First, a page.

Here’s Why The Dollar May Be Headed Higher For The Foreseeable Future

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Since the 2008 crisis, central banks have printed vast amounts of money, thereby, flooding the markets with liquidity.  This has led to an environment where there are record prices in bonds, stocks, and assets in general.

With the environment of loose monetary policy coming to an end in the US, while continuing globally, it should be expected that spreads between the risk-free rates will rise. Considering the global nature of capital, this could cause a re-allocation of capital, out of non-dollar assets into dollar assets.

 

Currently, there are $11 trillion held outside the US in dollar-denominated debt and companies are having to refinance them in an environment of higher rates and a stronger dollar. This makes it increasingly hard to refinance and weighs down on cash flow. Emerging markets, which have gone on a borrowing binge in the past decade, are especially vulnerable to these changes.

 

Furthermore, it should be noted that there will be defaults within this spectrum (foreign dollar-denominated debt) of borrowing. Data increasingly indicates that the quality of this debt has deteriorated in recent times. As the supply of dollars declines, this will lead to further upward pressure on the dollar. Currently, interest payments on the dollar-denominated debt amounts to a little under a trillion dollars.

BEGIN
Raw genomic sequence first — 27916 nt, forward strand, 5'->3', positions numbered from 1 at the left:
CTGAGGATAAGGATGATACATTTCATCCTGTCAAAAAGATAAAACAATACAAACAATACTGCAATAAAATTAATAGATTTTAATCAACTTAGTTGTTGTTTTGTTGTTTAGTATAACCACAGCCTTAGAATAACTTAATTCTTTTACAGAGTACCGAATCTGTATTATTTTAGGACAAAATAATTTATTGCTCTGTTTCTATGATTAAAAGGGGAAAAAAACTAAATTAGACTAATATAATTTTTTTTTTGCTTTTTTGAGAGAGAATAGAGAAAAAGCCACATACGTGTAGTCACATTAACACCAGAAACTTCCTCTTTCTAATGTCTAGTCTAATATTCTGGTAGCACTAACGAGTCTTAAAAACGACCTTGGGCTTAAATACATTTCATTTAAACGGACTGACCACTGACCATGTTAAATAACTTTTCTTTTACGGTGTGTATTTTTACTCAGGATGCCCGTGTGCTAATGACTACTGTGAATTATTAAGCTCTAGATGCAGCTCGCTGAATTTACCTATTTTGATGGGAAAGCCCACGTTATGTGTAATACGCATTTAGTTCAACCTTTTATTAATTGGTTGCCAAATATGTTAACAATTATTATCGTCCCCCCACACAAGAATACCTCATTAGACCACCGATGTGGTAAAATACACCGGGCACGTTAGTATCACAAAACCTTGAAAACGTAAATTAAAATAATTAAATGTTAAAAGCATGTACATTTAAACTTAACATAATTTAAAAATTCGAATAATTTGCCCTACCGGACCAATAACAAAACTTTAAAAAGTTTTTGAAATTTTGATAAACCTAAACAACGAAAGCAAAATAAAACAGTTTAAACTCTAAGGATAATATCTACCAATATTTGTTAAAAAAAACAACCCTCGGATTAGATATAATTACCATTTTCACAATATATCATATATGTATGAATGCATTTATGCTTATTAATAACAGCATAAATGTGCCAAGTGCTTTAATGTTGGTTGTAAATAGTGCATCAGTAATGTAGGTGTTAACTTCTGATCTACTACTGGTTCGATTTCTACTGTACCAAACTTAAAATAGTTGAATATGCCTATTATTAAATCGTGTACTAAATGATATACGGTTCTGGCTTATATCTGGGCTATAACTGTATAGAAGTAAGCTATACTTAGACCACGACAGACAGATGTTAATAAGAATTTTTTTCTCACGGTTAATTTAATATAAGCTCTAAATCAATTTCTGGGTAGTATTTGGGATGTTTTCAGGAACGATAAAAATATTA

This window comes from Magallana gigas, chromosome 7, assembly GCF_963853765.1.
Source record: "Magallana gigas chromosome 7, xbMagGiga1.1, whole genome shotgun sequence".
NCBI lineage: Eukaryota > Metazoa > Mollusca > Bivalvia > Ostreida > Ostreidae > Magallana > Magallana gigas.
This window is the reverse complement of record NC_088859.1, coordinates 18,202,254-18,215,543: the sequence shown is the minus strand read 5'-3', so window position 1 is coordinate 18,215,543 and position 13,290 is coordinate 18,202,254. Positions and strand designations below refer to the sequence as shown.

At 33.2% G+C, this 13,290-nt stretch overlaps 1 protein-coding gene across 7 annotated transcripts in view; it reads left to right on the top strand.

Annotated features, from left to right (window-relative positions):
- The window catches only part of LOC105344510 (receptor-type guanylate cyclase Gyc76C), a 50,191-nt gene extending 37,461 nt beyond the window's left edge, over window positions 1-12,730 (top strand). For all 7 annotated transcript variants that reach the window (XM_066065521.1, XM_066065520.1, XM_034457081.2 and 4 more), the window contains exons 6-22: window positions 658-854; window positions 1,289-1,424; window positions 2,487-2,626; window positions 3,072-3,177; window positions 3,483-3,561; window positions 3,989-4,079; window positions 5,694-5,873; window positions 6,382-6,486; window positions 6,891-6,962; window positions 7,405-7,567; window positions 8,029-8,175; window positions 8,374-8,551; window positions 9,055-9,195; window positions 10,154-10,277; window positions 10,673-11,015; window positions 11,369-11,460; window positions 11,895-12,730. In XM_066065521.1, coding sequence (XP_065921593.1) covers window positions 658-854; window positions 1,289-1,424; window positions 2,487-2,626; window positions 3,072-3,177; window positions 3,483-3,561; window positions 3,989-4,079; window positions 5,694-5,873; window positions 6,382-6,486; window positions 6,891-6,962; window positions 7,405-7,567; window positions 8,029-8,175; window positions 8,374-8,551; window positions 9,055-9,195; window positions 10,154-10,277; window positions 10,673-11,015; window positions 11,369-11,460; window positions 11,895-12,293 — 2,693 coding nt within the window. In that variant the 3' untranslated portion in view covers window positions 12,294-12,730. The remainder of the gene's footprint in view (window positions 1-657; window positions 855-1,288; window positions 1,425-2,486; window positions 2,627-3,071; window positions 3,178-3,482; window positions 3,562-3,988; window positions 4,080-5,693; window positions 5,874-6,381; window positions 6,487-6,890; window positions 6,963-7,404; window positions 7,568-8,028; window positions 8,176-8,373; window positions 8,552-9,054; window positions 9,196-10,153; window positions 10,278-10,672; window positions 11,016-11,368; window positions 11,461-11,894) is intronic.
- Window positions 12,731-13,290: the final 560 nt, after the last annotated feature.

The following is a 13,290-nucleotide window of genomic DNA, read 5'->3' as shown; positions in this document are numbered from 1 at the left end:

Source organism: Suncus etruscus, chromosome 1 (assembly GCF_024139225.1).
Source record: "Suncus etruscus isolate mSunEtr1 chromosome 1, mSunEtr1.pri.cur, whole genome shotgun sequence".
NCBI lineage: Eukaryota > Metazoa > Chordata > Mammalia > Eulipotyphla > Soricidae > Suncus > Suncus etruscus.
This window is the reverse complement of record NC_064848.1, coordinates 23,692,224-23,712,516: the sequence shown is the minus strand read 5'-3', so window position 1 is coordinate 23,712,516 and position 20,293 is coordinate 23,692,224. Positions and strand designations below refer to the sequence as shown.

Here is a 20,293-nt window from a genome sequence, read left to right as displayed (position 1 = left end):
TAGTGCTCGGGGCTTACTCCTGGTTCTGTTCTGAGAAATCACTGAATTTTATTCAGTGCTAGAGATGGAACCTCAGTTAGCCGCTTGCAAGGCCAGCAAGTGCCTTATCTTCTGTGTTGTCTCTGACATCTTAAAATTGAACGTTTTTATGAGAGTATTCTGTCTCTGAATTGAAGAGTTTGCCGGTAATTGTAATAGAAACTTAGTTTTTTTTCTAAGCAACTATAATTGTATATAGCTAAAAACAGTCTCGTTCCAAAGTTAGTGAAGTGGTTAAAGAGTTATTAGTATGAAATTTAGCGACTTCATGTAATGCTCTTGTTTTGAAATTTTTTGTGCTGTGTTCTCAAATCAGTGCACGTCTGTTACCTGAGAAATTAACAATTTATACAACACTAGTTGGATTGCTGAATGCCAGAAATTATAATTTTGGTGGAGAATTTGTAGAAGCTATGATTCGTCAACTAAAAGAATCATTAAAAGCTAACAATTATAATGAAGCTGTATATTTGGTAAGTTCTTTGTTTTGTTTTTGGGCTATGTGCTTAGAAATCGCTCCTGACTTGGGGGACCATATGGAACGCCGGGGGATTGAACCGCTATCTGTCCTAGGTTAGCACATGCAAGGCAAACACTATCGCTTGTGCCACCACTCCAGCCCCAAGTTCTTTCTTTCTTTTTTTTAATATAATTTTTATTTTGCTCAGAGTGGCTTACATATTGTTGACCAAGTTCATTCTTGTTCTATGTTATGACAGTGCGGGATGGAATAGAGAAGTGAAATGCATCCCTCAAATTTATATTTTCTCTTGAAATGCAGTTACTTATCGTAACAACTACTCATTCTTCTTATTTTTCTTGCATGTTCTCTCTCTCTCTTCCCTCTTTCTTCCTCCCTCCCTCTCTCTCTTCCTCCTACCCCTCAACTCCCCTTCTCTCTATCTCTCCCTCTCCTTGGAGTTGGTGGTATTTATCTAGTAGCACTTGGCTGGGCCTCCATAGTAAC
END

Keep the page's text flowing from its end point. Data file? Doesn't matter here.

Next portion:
Adding fuel to the fire, a strong reserve currency is deflationary by nature and will only further hasten the deterioration of the debt market, as firms face pressure from repricing. This is especially true for firms that deal in commodities.

Since the credit crisis, we have also seen dollar flows into emerging markets looking for higher returns. As yields on the risk-free rate rise to levels where the relative risk of holding US assets reduces, the flow of dollars will reverse, and we are most likely to see a rotation of assets, out of emerging markets, and into dollar denominated assets. This rotation will further intensify the dollar rally.

All of this is further exacerbated by a dollar-shortage. As budget deficits soar in the US, the issuance of extra treasuries is putting pressure on an already stretched dollar market.

A common question that arises is the reason behind a dollar shortage despite the fact that the Fed has printed trillions of dollars. This can be explained by the relative rise of debt in the same period that exceeded the amount printed by the Fed due to QE.

In conclusion, the macro environment sets the dollar to continue the rally as the macro environment favors dollars, with rising real interest rates, a dollar shortage, and a demand for dollar denominated assets, we expect the dollar to rise by at least 10-20 percent over the year.

View our interactive dashboard for our Dollar Expectations and modify the key drivers to visualize the impact on the dollar.

 

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